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Laws like the Stop Online Piracy Act (SOPA) and the PROTECT-IP Act (PIPA), on the surface, make a lot of sense. Piracy is a problem. Theft of intellectual property is indeed a problem. I and my customers have been victims of it ourselves. SOPA and PIPA try to solve these problems, but (a) do so in a circumventable way, and (b) punish legitimate businesses in the process. It’s bad legislation, and it needs to be stopped.

The most onerous provisions in these acts concern takedown orders. Under SOPA and PIPA, entire sites — and indeed, entire chunks of the internet — can be blacked out based on a complaint by pretty much anyone. The bills bypass due process by requiring hosting and internet service providers to cut off access to the site in question. Defendant sites can protest the complaint, but must do so by mail before five days is up. Hosting providers and ISP must act, by law, five days after the complaint is filed.

Complaints can be as simple as “this image was posted on this site without permission” or “this sentence was plagiarized from my site.” SOPA and PIPA take the current enforcement model (provided by the Digital Millennium Copyright Act, or DMCA) and turn it on its head: While DMCA notices require sites hosting stolen content to take that content down, it does not punish the site if the site acts quickly enough. SOPA and PIPA, however, take an enforcement-first approach — tell network providers to shut the site off, and hold the complainant harmless (even if the complaint was wrongly filed with harmful intent).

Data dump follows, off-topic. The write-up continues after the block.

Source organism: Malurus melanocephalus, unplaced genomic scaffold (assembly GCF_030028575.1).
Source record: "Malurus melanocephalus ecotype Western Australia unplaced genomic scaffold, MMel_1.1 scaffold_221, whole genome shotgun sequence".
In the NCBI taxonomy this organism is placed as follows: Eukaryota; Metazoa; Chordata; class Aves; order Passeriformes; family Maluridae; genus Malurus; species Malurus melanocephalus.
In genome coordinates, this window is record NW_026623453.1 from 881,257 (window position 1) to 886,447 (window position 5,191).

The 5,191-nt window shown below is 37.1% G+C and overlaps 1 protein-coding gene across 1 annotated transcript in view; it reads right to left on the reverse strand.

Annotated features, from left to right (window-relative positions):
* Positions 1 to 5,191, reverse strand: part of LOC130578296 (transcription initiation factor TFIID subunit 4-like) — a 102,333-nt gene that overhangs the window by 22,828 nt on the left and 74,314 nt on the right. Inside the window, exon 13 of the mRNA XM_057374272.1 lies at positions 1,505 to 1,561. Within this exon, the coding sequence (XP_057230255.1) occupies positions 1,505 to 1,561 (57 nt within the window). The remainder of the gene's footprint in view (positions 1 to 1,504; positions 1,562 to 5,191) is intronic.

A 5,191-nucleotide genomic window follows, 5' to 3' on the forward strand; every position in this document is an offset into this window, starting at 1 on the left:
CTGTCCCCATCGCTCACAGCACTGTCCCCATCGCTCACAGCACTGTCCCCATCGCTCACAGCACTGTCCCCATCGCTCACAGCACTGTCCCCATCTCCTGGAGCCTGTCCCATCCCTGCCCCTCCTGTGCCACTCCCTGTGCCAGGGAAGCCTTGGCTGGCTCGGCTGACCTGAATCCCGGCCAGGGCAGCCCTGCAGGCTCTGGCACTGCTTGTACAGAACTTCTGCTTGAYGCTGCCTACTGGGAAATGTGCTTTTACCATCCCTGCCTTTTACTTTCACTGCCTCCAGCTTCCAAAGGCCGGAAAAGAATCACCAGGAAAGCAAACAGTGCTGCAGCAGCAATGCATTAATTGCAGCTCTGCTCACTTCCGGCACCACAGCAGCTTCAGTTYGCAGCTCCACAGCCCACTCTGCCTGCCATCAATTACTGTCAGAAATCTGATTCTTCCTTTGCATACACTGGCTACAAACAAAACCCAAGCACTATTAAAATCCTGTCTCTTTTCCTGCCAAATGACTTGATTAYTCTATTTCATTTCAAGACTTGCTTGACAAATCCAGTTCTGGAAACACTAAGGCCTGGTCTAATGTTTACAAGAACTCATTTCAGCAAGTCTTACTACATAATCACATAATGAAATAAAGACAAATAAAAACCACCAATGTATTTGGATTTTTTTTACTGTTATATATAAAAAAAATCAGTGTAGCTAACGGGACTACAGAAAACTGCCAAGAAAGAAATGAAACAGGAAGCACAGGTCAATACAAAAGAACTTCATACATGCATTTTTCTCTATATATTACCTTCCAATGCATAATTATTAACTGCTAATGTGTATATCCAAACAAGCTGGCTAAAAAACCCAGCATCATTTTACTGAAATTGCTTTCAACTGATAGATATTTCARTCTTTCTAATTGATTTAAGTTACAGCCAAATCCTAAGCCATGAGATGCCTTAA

What does this mean for companies like Honest Code? As we mentioned, about two thirds of our business comes from building WordPress sites for individuals, organizations and business across the country. WordPress is designed to facilitate free and open communication — through blog posts, comments, trackbacks, and other ways to make it easy to post and share news and information. Putting the heavy legal responsibility to vet every word and image posted to a site is enough to cause these organizations and individuals to reconsider their participation on the Internet. “If I post this image, and our site gets taken down, was it worth it?” I’d reckon the answer will often be no.

That conceivably means that two thirds of our business could evaporate overnight.

Moreover, Honest Code operates a site called peg.gd, where people from all over the world create simple, single-serving web pages for whatever they need. If laws like SOPA and PIPA become law, I will likely shut peg.gd down. I’m just starting a family: I can’t risk having my websites taken offline because of what an anonymous someone posts on what happens to be my server.

We sent letters by mail to our house representative, Congressman Brian Bilbray, and our senators Barbara Boxer and Dianne Feinstein. We received no reply. I asked Congressman Bilbray again via Twitter, and again was met with silence.

Congressman Bilbray, Senator Boxer, and Senator Feinstein, combined, have received almost $1.5 million in industry contributions that are undoubtedly being used as leverage to persuade them to vote in support of SOPA and PIPA.

If you haven’t already, and you’re able, please send your representatives and senators in congress a message. Let them know that while they might be concerned about thousands of jobs in the entertainment industry — an industry that is spending the millions of dollars pushing this legislation through — millions of jobs are at risk because of what these bills will do to fundamentally change the Internet. Please tell them that the Internet needs to remain free and open, and future legislation shouldn’t be used to censor anyone’s website.

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Posted January 18, 2012. Tagged: , , ,

 

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